De Groene Paal (The Green Pile) is future-proofing canal houses:

Amsterdam canal ring

How do you heat Amsterdam’s centuries-old canal houses in a sustainable way? Enter Amsterdam-founded De Groene Paal. Founder Flip Verbreek owned a construction company that brought luxury and ingenuity into new homes before deciding he wanted to use his knowledge more meaningfully. The De Groene Paal system installs piles that not only support the building, but extract heat from the ground. The liquid in the pipes heats up and provides a heat source for a heat pump located in the home. And, as well as cutting CO2 emissions and energy bills, in the summer the system can cool the house by circulating cold water. Win-win!

Amsterdam’s logistics hubs created a smart corridor for lean and green transportation: 

It’s no secret that gas guzzling engines and inefficient road networks have long contributed to huge CO2 emissions everywhere. In Amsterdam, the logistics and freight industry is actively trying to reduce its carbon tyreprint, including using electric vehicles or fossil-free fuel alternatives. One such initiative is the Connected Transport Corridor (CTC), a national partnership, including Amsterdam Westkant (west side), to make freight transport more sustainable and efficient by scaling up smart mobility solutions. The network includes hundreds of smart traffic lights that give the green light sooner if the road is clear, preventing unnecessary stops, saving fuel and reducing CO2 emissions.

The tallest timber tower in the Netherlands is currently being built in Amsterdam:

Haut Amsterdam tallest timber construction in the Netherlands, image via Facebook

Wood isn’t exactly synonymous with cutting-edge technology, but the material forms a solid basis for innovation in sustainable construction. With Haut Amsterdam, soon to be the tallest wooden residential tower in the Netherlands, Team V Architects hope to restart a trend in timber construction. As opposed to concrete and steel, timber production doesn’t cause carbon emissions. It’s also renewable if harvested from sustainable forestry. The tower’s green credentials don’t stop there. The building is fitted with solar panels on the roof and facade, sensor-controlled installations with low-temperature floor heating and cooling, charging points for shared electric cars, and a rooftop garden with rainwater storage.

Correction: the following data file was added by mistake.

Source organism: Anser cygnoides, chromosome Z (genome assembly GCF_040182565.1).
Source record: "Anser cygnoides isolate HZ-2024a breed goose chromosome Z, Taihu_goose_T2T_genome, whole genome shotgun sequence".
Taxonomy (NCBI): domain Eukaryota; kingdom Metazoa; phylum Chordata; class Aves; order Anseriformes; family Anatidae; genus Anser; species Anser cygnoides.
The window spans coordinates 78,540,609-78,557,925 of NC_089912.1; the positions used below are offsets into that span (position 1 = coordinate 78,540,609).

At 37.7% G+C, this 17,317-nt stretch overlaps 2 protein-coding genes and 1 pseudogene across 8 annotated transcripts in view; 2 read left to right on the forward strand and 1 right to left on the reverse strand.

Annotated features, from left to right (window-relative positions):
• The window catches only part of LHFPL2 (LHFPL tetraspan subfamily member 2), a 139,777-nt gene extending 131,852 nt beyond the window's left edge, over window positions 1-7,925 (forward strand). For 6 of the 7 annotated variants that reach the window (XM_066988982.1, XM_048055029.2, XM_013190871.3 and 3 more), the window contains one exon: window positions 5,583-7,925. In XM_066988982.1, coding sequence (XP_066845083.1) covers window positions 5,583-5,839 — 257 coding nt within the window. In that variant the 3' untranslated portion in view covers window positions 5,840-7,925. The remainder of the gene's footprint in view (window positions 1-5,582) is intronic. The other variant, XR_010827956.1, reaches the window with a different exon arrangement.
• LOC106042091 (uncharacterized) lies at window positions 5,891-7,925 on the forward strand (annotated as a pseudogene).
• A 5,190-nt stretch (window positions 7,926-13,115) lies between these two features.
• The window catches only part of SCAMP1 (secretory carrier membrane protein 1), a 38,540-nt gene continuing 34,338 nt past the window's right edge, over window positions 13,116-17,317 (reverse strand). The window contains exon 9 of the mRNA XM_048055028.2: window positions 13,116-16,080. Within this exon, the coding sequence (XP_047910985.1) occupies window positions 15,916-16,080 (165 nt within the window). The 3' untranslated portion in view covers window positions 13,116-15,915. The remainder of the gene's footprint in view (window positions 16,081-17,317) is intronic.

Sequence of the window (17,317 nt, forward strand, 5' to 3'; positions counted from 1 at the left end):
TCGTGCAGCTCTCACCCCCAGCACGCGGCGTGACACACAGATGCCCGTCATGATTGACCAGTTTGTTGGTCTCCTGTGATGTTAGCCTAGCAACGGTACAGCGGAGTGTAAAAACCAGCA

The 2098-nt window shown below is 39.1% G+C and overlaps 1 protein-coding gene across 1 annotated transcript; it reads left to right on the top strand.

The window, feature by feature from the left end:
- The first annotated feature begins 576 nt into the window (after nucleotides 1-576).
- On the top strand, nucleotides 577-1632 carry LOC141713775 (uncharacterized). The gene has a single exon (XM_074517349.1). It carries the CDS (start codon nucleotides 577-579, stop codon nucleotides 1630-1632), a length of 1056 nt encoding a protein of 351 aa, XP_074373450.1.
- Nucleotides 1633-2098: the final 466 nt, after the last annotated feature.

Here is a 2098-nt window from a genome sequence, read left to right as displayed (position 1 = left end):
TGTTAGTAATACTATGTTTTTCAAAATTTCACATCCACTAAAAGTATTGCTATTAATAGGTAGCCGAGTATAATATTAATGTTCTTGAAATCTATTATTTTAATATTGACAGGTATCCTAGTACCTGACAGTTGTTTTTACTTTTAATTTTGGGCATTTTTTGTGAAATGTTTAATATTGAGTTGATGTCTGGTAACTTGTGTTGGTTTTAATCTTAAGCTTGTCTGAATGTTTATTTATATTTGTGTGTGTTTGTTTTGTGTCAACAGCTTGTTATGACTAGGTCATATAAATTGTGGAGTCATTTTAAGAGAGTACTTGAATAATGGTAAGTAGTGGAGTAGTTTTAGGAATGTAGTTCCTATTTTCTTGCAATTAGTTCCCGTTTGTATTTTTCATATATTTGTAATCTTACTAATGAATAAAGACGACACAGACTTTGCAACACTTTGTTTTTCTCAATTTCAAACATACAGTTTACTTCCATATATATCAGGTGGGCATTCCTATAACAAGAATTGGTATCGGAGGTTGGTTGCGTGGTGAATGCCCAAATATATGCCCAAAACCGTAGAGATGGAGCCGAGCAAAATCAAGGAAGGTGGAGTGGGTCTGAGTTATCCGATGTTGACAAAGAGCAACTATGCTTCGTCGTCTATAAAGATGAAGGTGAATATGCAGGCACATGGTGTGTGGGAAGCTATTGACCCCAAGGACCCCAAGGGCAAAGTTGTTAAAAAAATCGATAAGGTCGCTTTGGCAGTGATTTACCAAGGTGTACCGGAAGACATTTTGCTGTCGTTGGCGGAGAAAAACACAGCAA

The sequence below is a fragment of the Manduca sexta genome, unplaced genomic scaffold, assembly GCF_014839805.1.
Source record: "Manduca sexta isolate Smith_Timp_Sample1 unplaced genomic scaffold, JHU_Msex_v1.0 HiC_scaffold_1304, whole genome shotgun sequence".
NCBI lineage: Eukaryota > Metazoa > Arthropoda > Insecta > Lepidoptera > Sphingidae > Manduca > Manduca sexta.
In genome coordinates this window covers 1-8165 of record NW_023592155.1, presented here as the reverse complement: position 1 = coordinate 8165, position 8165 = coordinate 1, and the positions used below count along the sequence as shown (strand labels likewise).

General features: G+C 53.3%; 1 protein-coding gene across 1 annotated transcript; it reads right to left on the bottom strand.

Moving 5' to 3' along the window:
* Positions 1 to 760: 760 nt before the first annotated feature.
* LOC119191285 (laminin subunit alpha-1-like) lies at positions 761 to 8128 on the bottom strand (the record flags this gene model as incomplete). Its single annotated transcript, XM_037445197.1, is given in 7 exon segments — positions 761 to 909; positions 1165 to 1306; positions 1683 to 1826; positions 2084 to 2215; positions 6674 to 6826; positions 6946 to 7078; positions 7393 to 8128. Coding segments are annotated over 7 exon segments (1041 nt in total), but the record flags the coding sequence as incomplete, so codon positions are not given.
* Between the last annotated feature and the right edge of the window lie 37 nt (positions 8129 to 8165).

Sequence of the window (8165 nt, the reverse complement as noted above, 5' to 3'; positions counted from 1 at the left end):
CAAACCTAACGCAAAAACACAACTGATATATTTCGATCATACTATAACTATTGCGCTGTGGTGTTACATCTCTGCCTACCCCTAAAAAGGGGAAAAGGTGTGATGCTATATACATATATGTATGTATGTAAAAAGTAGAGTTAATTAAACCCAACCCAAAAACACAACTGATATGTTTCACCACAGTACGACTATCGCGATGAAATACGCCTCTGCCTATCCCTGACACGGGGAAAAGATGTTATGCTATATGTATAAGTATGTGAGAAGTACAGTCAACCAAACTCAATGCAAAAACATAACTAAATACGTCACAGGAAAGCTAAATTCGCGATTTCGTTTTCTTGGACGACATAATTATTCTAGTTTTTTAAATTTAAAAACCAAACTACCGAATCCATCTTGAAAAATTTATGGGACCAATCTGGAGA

A pilot project in Almere tests how solar energy and agriculture can thrive together:

Solar farm, sustainability, solar panelsOne challenge in transitioning to large-scale renewable energy lies in finding space for solar panels and wind farms without disrupting farmland, landscapes and livelihoods. A pilot project in Almere is aiming to prove solar power and agriculture can go hand in hand. Led by Swedish energy firm Vattenfall, solar panels will alternate with strips of organic crops. That means fewer solar panels are installed per hectare than usual. During the four-year project researchers will also use a sun-tracking algorithm to monitor the crop yield, energy yield, weather forecast, energy price and soil condition to optimise where possible.

The Johan Cruijff ArenA is going green (beyond the football field): 

The Johan Cruijff ArenA hosts thousands of football fans and music lovers, top international teams and the biggest names in pop. That’s a lot of space, lights and sound to power, but the stadium is filled with sustainable features that minimise its impact on the environment. It’s topped by a massive retractable roof covered in more than 4,200 solar panels and collects rain that’s used to water the football field. What makes it truly unique, however, is its huge energy storage system, the largest of its kind in Europe. Powered by old and new electric vehicle batteries, it provides backup electricity that replaces polluting diesel generators and reduces the strain on the local energy grid during concerts.

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